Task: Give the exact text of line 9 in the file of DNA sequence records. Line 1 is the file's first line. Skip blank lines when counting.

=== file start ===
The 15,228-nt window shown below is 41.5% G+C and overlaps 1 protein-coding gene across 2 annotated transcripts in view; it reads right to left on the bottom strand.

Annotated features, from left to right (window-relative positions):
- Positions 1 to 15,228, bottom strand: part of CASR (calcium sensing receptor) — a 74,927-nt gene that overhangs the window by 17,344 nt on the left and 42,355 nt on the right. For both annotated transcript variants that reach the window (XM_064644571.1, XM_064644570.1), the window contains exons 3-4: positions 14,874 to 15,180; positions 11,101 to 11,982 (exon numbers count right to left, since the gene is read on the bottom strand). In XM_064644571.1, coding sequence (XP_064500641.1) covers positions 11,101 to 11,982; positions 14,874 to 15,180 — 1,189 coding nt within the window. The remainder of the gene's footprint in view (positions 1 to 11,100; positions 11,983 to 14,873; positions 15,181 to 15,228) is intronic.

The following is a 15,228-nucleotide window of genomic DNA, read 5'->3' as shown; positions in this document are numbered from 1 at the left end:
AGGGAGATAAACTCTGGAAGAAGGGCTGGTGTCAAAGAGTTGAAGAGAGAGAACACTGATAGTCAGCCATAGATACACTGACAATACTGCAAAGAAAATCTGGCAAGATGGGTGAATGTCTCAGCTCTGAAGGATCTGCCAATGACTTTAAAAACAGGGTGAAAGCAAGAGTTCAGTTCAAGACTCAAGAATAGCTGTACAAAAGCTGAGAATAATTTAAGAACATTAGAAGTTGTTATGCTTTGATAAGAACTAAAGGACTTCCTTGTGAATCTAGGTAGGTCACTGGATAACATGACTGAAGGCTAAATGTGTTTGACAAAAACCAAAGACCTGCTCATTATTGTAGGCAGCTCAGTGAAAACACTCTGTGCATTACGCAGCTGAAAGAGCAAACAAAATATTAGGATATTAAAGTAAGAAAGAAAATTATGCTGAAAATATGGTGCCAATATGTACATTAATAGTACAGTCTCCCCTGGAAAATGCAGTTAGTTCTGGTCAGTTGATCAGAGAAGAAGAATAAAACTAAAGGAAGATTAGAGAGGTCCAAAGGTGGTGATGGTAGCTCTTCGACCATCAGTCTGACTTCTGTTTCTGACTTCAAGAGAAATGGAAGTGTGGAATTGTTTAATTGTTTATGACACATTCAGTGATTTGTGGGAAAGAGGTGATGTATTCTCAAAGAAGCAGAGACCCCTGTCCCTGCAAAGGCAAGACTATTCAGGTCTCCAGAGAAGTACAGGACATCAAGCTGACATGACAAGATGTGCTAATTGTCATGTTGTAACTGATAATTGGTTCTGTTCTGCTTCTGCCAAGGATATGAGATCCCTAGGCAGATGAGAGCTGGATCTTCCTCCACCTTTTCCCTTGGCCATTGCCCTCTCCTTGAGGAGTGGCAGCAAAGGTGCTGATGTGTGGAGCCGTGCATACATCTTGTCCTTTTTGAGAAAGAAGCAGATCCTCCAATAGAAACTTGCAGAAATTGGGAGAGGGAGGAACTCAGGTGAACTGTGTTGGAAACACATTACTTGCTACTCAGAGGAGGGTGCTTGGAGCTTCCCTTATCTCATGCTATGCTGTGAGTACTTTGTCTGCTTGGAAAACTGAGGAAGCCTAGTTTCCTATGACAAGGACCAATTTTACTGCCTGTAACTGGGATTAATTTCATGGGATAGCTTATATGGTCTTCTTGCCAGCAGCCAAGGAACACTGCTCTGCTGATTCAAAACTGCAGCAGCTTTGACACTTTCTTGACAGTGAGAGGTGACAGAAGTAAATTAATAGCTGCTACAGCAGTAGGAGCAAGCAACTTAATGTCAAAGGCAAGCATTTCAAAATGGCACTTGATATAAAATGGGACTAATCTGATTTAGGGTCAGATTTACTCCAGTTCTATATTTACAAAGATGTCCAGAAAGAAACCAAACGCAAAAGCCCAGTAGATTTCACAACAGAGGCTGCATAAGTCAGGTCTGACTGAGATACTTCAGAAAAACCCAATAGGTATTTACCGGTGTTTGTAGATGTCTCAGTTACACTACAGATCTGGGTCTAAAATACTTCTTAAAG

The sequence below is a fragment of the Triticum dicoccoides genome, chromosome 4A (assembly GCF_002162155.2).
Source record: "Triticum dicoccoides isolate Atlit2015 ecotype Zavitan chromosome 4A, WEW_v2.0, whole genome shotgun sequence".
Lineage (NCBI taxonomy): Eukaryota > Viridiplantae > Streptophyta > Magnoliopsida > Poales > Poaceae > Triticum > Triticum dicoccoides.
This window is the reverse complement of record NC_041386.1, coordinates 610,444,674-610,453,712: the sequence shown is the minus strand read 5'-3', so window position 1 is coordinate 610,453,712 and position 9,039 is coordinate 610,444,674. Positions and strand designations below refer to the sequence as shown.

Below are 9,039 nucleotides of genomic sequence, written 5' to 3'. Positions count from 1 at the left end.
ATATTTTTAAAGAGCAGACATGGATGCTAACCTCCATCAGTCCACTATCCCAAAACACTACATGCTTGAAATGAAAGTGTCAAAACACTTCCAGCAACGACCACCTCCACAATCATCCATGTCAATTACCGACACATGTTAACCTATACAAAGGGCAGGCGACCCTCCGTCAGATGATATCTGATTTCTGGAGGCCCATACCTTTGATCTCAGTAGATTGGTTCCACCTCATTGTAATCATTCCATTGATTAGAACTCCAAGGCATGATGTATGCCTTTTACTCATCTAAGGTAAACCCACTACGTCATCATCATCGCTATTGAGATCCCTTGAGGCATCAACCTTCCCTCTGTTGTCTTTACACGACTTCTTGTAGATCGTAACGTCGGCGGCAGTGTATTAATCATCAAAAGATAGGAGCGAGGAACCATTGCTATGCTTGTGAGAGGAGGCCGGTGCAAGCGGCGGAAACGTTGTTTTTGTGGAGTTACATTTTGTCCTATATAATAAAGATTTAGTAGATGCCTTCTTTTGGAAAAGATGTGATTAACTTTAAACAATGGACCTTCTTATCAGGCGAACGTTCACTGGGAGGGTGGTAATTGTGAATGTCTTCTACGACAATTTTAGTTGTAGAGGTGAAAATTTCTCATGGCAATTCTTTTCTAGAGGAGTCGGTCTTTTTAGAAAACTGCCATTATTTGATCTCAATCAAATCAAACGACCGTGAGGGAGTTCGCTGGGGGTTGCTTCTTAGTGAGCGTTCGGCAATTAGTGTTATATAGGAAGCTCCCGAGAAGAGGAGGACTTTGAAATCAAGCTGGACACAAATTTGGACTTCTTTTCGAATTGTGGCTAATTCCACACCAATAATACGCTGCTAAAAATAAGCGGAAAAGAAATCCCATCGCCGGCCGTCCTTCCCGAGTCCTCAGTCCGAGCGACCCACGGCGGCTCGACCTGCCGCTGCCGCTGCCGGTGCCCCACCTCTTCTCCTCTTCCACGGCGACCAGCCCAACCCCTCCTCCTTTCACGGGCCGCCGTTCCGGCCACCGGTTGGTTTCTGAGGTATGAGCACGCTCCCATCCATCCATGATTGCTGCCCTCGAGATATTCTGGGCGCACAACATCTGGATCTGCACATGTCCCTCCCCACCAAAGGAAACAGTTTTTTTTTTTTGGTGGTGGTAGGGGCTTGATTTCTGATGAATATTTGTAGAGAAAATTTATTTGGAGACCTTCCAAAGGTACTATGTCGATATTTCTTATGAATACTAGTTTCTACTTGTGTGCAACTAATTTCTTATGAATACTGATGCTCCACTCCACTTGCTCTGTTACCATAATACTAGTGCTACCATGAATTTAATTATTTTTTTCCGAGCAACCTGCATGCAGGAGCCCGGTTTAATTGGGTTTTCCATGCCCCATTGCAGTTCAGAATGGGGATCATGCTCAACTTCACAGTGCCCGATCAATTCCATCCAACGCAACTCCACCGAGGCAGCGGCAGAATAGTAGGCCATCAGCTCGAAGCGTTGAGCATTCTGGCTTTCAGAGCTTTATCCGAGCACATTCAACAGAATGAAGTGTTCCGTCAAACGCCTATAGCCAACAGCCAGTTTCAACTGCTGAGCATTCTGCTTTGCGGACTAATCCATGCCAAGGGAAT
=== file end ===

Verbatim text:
This window is the reverse complement of record NC_041386.1, coordinates 610,444,674-610,453,712: the sequence shown is the minus strand read 5'-3', so window position 1 is coordinate 610,453,712 and position 9,039 is coordinate 610,444,674. Positions and strand designations below refer to the sequence as shown.